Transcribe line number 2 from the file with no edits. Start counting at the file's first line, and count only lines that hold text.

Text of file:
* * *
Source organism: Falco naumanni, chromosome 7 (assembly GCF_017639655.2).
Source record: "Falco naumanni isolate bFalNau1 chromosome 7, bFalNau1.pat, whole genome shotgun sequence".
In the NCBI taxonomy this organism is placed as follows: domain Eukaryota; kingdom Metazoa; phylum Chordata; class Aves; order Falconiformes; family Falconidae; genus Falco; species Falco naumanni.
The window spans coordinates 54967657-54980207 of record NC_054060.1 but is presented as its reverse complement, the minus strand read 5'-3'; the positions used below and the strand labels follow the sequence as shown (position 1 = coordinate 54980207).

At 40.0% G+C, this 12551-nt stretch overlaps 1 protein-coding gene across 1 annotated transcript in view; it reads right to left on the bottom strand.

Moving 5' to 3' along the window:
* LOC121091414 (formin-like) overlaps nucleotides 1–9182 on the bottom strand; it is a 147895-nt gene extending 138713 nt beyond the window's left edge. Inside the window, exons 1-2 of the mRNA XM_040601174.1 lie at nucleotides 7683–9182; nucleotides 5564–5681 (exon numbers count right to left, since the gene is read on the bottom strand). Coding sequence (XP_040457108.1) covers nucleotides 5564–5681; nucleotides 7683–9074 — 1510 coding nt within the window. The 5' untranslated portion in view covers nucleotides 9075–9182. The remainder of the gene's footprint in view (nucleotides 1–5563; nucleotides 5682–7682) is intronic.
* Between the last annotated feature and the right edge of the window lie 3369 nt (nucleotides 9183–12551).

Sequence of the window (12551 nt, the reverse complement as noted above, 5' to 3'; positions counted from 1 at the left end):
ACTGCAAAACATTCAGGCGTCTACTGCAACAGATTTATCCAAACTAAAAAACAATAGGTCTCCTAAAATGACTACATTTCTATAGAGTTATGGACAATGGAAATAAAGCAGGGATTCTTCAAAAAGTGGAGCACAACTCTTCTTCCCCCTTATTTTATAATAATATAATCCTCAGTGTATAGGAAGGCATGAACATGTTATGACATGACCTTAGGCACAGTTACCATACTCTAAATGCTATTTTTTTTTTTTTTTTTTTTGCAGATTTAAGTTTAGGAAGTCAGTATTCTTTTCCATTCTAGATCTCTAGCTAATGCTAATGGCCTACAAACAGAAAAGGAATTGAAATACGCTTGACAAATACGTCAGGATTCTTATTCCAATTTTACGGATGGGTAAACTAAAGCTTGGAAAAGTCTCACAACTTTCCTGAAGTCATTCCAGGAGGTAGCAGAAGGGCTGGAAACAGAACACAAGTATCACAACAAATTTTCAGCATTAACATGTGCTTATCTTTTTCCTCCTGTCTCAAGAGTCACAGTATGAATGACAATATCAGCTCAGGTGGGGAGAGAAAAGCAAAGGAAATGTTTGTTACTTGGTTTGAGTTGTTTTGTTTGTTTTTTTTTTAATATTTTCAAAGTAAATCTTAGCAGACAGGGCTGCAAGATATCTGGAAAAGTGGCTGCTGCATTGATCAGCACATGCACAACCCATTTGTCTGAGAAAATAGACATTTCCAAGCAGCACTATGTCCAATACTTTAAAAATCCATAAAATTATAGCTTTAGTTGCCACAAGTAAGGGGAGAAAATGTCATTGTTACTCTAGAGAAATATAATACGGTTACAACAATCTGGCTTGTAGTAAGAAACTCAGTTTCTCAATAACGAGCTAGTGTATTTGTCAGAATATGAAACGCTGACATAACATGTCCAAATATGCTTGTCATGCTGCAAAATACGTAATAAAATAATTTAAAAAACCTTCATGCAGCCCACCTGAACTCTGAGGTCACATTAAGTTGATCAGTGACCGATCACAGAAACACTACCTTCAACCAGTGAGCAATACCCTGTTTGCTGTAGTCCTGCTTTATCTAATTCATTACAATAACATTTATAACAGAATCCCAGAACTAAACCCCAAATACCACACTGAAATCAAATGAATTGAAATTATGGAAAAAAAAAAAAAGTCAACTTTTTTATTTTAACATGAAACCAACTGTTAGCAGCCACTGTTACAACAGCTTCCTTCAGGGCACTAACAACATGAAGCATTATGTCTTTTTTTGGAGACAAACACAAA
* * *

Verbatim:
Source record: "Falco naumanni isolate bFalNau1 chromosome 7, bFalNau1.pat, whole genome shotgun sequence".